# Levelling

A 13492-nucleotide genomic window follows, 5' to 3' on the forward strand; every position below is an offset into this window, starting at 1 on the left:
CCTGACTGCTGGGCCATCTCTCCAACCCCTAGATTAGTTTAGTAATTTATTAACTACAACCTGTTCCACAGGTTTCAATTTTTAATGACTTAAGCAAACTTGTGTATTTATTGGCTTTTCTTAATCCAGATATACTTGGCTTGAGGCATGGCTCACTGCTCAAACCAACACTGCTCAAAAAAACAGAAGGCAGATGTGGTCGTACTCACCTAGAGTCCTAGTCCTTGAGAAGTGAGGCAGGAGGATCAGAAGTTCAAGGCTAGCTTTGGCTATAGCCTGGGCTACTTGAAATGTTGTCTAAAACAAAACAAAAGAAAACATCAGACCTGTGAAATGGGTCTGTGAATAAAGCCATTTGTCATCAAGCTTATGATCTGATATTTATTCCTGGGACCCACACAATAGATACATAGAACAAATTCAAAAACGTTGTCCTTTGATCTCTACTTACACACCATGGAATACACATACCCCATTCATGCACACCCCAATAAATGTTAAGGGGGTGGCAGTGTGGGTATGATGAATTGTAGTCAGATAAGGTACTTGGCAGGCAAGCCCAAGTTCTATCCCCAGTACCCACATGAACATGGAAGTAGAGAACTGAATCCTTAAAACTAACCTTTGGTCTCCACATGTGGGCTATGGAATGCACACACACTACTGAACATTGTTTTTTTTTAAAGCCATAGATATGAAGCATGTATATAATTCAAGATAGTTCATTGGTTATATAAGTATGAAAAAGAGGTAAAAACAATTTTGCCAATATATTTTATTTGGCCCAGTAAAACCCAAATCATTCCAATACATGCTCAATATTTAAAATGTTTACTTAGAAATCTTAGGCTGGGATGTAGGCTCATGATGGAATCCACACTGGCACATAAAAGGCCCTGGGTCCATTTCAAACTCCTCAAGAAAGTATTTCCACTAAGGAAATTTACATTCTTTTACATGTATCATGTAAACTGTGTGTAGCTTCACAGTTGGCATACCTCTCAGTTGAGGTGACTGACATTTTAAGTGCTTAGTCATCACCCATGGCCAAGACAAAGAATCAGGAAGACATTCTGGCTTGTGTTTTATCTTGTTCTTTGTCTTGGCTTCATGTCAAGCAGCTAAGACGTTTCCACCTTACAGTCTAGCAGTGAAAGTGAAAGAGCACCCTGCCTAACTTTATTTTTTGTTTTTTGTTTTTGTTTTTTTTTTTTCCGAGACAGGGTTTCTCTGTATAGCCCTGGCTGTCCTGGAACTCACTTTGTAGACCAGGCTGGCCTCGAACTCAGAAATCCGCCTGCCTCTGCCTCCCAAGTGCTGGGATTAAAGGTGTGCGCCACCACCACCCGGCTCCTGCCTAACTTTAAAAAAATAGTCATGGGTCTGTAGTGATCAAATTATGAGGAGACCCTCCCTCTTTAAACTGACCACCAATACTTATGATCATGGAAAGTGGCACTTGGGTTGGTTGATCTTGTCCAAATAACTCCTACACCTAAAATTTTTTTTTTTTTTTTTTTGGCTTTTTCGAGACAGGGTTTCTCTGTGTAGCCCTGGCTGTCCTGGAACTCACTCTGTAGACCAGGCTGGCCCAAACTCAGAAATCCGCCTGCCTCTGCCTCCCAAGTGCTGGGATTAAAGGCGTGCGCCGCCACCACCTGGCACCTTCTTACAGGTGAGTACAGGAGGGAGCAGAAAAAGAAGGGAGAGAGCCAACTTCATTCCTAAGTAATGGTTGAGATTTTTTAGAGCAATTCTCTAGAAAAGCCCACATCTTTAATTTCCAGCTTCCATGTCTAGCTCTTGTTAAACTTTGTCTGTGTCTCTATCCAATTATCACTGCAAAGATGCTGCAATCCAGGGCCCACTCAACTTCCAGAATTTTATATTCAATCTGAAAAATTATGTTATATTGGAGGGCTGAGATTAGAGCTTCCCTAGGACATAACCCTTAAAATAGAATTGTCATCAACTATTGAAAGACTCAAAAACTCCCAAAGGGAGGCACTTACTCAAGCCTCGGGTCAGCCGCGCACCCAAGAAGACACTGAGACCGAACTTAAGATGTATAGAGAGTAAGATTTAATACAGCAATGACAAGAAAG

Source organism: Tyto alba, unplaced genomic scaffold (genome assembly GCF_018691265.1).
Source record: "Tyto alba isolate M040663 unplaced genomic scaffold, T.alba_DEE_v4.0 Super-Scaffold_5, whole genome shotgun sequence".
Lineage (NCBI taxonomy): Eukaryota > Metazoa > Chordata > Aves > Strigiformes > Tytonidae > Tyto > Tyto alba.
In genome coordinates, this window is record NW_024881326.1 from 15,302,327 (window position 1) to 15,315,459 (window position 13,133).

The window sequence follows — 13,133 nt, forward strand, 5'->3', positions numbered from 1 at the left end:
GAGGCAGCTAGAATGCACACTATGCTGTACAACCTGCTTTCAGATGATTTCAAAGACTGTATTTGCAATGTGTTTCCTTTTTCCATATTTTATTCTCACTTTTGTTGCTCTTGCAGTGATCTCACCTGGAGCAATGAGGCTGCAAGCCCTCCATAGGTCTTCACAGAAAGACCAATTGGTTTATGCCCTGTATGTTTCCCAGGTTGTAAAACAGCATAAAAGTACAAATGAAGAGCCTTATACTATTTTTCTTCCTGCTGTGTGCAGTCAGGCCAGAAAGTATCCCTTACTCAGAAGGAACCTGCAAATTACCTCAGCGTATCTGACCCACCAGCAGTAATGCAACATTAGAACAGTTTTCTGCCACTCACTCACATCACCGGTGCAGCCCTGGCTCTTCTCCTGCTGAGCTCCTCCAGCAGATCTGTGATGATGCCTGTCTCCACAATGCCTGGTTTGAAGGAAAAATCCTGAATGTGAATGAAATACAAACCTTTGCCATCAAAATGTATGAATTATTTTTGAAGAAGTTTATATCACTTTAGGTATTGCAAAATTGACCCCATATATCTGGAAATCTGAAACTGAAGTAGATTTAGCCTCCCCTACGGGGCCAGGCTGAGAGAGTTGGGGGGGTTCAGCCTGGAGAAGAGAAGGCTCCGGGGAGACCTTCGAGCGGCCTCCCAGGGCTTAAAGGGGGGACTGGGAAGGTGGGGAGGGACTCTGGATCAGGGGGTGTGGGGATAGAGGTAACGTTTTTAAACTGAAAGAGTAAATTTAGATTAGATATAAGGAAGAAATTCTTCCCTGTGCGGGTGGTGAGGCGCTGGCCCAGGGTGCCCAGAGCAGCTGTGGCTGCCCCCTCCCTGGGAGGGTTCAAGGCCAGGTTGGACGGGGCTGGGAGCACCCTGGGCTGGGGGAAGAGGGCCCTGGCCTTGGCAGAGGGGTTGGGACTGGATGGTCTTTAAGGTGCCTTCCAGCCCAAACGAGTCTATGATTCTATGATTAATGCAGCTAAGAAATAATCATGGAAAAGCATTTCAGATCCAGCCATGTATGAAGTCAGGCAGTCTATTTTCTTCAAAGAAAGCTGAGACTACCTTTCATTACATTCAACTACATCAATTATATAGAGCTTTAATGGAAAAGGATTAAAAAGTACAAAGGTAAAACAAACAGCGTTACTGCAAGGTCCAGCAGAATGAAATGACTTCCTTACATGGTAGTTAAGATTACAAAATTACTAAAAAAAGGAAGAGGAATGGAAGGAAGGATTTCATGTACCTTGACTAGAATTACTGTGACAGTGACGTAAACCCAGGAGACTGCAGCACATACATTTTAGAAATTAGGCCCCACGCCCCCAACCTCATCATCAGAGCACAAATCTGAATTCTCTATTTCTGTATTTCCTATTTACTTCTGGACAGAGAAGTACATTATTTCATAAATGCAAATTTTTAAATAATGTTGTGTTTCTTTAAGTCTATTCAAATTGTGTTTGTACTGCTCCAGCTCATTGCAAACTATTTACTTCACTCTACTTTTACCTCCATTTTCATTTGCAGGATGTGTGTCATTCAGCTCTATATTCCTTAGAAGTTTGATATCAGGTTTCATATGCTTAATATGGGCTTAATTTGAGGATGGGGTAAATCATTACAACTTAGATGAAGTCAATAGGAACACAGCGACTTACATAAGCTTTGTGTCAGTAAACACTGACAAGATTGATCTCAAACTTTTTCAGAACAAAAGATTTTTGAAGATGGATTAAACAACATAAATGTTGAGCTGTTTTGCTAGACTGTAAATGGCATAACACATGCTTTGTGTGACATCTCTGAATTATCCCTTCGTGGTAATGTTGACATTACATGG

Define Levelling The method of determining height differences using a horizontal line of sight.Levelling is used most commonly to connect tidal datums and tide poles to and from benchmarks ashore. 5 Levelling Terms BasksightForesightChange PointRise & FallReduced Level Backsight The first staff reading taken from any position or 'set-up' is called a backlight. It is taken to a station of a known height. Foresight Is the staff reading taken to the next change point in a level traverse. Change Point Th staff position to which both a foresight and backsight are taken. Rise & Fall Is the defference in height between 2 staff readings; a 'rise' is a positive difference or rise in height & a 'fall' is a negative difference or fall in the height. Reduced Level The height of a point calculated above or below the reference datum at the start of a level traverse. Systematic Error Errors which follow certain physical or mathematical rules and therefore we can correct. To avoid one may:- Calibrate instruments carefully before field work starts.- Design & use suitable measurement routines & procedures- Correct measurement results afterwards Gross Errors Can be of any size or nature and are due to human mistakes, malfunctioning equipment or wrong measurement methods. Random Errors Errors which behave randomly and affect the measurements in a non-systematic way. Curvature & Refraction Errors Curvature of the Earth's Surface causes and object to appear lower than it really is.Refraction of light rays through the Earth's Atmosphere causes an object to seem higher than it really is. 2 Peg Test The level should be checked on first issue then daily before use.The 2 peg test enables the surveyor to find a vertical calumniation error in the level.3rd order work should be less than 2mm over 80m Authormardiellen ID201930 Card SetLevelling DescriptionLevelling Updated2013-02-20T06:30:20Z Show Answers